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Thread: Stock Phrase

  1. #1
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    Default Stock Phrase

    Are these correct? If not, why?
    1. There are a lot of breaks and enters. (If this is incorrect, is it because the stock phrase is 'break and enter'?
    2. There is a lot of break and enter.

  2. #2
    Mister Micawber's Avatar
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    Default Re: Stock Phrase

    Nope-- 'there is a lot of breaking and entering'. Both are activities, uncountable gerunds. 'Break and enter' is the verb only, and not nearly so common as the noun form.

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    Piak is offline Member
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    Default Re: Stock Phrase

    Quote Originally Posted by Mister Micawber
    Nope-- 'there is a lot of breaking and entering'. Both are activities, uncountable gerunds. 'Break and enter' is the verb only, and not nearly so common as the noun form.
    So what does the phase mean "breaking and entering'", please?

    Thank you.
    Piak

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    Mister Micawber's Avatar
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    Default Re: Stock Phrase

    It is a law enforcement phrase meaning forcibly entering another's premises. It is about the same as 'burglary', but no further crime is intended.

    breaking and entering

    n. 1) the criminal act of entering a residence or other enclosed property through the slightest amount of force (even pushing open a door), without authorization. If there is intent to commit a crime, this is burglary. If there is no such intent, the breaking and entering alone is probably at least illegal trespass, which is a misdemeanor crime. 2) the criminal charge for the above.

    burglary

    n. the crime of breaking and entering into a structure for the purpose of committing a crime. No great force is needed (pushing open a door or slipping through an open window is sufficient) if the entry is unauthorized. Contrary to common belief, a burglary is not necessarily for theft. It can apply to any crime, such as assault or sexual harassment, whether the intended criminal act is committed or not. Originally under English common law burglary was limited to entry in residences at night, but it has been expanded to all criminal entries into any building, or even into a vehicle.

  5. #5
    Natalie27 Guest

    Default Re: Stock Phrase

    Quote Originally Posted by Mister Micawber
    Nope-- 'there is a lot of breaking and entering'. Both are activities, uncountable gerunds. 'Break and enter' is the verb only, and not nearly so common as the noun form.
    Mr. Micawber,

    Many times we hear people say: " This fellow has a long list of B & E's...meaning a long list of break and enters on his criminal record. Does that mean it's ungrammatical? Just wondering since I've heard that term many times but I am thinking that maybe the law enforcement/corrections is using their own slangy(very informal) way of talking to each other.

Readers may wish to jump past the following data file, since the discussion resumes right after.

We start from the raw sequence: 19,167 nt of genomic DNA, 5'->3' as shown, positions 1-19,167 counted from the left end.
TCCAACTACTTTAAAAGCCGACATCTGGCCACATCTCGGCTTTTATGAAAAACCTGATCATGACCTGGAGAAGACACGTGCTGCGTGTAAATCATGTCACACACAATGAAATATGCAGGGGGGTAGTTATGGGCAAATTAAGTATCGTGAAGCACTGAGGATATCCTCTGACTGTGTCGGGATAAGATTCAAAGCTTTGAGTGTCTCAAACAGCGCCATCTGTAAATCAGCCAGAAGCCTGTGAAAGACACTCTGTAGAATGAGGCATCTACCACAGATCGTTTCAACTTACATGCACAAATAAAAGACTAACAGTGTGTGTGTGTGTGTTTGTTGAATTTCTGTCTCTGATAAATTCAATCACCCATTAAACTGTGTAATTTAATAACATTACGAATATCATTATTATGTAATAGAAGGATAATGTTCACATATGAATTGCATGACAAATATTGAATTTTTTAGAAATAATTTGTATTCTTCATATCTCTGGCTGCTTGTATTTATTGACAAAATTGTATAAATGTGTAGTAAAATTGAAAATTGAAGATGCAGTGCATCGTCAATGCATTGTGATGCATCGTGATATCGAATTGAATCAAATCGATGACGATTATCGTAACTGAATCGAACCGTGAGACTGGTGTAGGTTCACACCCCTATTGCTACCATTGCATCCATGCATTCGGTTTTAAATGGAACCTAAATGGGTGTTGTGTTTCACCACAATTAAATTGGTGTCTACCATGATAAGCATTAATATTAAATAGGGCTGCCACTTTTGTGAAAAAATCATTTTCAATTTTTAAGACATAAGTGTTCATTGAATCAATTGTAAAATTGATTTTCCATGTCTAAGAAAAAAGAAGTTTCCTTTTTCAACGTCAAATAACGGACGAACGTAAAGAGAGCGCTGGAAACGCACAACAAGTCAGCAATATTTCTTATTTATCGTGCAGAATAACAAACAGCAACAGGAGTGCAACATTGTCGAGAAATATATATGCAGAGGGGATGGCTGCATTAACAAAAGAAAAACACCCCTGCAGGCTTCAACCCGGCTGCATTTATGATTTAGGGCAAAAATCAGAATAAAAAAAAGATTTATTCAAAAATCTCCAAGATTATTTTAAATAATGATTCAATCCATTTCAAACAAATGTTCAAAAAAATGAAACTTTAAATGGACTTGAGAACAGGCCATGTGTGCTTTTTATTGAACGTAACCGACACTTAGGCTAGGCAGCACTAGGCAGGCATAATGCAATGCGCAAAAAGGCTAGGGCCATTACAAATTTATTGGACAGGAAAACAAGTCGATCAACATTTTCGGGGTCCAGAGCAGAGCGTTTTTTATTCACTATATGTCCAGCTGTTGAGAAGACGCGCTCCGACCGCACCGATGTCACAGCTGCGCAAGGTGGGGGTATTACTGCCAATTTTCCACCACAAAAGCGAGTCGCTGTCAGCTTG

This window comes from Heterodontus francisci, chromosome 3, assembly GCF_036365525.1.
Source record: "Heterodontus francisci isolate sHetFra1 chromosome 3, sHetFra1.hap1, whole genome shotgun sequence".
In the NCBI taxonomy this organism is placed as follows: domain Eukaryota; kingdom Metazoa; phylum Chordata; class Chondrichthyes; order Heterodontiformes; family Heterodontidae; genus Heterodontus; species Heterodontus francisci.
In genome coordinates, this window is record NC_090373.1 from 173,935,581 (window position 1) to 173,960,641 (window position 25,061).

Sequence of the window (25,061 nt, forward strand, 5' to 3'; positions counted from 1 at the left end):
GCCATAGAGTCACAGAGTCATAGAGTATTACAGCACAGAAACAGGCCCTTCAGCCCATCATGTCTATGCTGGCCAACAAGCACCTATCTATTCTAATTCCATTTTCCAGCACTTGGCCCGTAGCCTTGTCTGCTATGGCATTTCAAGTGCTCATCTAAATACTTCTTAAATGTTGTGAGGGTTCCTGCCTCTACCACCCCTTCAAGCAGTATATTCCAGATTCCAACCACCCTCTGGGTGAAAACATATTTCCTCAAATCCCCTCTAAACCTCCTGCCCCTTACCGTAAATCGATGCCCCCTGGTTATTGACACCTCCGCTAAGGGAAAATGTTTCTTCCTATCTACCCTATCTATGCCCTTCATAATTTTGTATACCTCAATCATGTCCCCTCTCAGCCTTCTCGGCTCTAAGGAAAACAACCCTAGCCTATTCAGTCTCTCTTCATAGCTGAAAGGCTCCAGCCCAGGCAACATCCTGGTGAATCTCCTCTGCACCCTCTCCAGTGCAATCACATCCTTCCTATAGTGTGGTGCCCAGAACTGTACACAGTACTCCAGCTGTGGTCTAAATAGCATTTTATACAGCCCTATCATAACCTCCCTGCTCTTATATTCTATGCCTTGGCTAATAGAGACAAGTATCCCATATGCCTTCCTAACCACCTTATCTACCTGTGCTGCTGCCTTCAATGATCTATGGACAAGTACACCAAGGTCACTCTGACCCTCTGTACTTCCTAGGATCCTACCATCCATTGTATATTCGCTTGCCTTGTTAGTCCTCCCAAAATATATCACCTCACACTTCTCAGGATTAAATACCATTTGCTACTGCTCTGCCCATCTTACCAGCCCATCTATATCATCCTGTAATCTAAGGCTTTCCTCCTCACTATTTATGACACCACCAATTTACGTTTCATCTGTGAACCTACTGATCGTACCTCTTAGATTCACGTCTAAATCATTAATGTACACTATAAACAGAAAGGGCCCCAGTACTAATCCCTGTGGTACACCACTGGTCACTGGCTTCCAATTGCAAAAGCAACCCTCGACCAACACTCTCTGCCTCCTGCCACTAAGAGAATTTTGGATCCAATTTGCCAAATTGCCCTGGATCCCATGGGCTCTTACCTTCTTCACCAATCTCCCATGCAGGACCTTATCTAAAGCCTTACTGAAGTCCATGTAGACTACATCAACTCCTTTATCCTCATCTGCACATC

Thank you.

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    Default Re: Stock Phrase

    If I heard someone say 'B & E's', I would think that it meant 'breaking-and-enterings', but as you say, a cop might say 'break-and-enters'. I'd call it awful English, they'd call it 'what they say', and in the end they would be right. English is as English does; it is not regulated, only monitored.

  7. #7
    Natalie27 Guest

    Default Re: Stock Phrase

    Thank you Mr. M.

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    Piak is offline Member
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    Default Re: Stock Phrase

    Thank you Mr. Micawber, for your explanation in details, it is very kind of you.

    Piak.

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    Default Re: Stock Phrase

    http://hardware.teamxbox.com/article...em-Preview/p1/

    Are these correct? What does it mean?
    1. This car in contrast with this car, it is better.
    2. This car in contrasted with this car, it is better. (If 'contrasted' is incorrect, why?)

    3. This car in contrast to this car, it is better. (Is 'to' correct here? If not, why?)

  10. #10
    AintFoolin Guest

    Default Re: Stock Phrase

    you're getting dangerously close to ambiguous pronouns

    also the contrast is usually on something specific, not that it's just 'better'

    "The BMW, in contract to the Yugo, has good accelleration"
    or
    "In contrast to the Yugo, the BMW has good accelleration"

    a) in 2 contrasted is wrong
    b) in all three, the 'it' should be removed
    c) in writing, both cars cannot be 'this' car, one is 'this' car and the other is 'that' car. You can only use 'this' for both cars if you can point to each one as you are speaking

    a better formulation would be:
    "This car, in contrast with THAT car, is better."

    if you remove the phrase in the commas, the sentence should still make sense.
    "This car is better" works
    "This car it is better" doesn't work
    thus you remove the 'it'

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